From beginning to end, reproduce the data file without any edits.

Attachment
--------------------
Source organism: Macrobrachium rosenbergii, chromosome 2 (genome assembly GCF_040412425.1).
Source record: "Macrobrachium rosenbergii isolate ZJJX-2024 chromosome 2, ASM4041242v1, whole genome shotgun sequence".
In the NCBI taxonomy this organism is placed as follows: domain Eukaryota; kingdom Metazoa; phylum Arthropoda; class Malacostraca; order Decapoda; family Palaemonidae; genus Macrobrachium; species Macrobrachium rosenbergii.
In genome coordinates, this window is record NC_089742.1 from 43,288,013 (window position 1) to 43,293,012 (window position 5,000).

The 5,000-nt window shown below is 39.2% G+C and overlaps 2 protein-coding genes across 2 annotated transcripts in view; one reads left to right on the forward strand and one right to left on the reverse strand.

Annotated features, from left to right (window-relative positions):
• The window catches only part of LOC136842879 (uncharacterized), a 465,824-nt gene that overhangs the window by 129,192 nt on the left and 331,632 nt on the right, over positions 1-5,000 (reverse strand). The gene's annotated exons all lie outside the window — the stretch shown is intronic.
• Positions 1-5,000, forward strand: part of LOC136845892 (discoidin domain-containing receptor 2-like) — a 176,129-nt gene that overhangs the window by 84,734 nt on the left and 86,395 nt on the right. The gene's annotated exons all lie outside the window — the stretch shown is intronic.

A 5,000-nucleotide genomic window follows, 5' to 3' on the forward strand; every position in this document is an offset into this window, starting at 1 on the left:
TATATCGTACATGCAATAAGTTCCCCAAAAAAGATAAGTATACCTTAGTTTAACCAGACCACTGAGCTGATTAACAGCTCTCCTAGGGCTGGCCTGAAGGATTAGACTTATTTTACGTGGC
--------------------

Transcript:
Source organism: Macrobrachium rosenbergii, chromosome 2 (genome assembly GCF_040412425.1).
Source record: "Macrobrachium rosenbergii isolate ZJJX-2024 chromosome 2, ASM4041242v1, whole genome shotgun sequence".
In the NCBI taxonomy this organism is placed as follows: domain Eukaryota; kingdom Metazoa; phylum Arthropoda; class Malacostraca; order Decapoda; family Palaemonidae; genus Macrobrachium; species Macrobrachium rosenbergii.
In genome coordinates, this window is record NC_089742.1 from 43,288,013 (window position 1) to 43,293,012 (window position 5,000).

The 5,000-nt window shown below is 39.2% G+C and overlaps 2 protein-coding genes across 2 annotated transcripts in view; one reads left to right on the forward strand and one right to left on the reverse strand.

Annotated features, from left to right (window-relative positions):
• The window catches only part of LOC136842879 (uncharacterized), a 465,824-nt gene that overhangs the window by 129,192 nt on the left and 331,632 nt on the right, over positions 1-5,000 (reverse strand). The gene's annotated exons all lie outside the window — the stretch shown is intronic.
• Positions 1-5,000, forward strand: part of LOC136845892 (discoidin domain-containing receptor 2-like) — a 176,129-nt gene that overhangs the window by 84,734 nt on the left and 86,395 nt on the right. The gene's annotated exons all lie outside the window — the stretch shown is intronic.

A 5,000-nucleotide genomic window follows, 5' to 3' on the forward strand; every position in this document is an offset into this window, starting at 1 on the left:
TATATCGTACATGCAATAAGTTCCCCAAAAAAGATAAGTATACCTTAGTTTAACCAGACCACTGAGCTGATTAACAGCTCTCCTAGGGCTGGCCTGAAGGATTAGACTTATTTTACGTGGC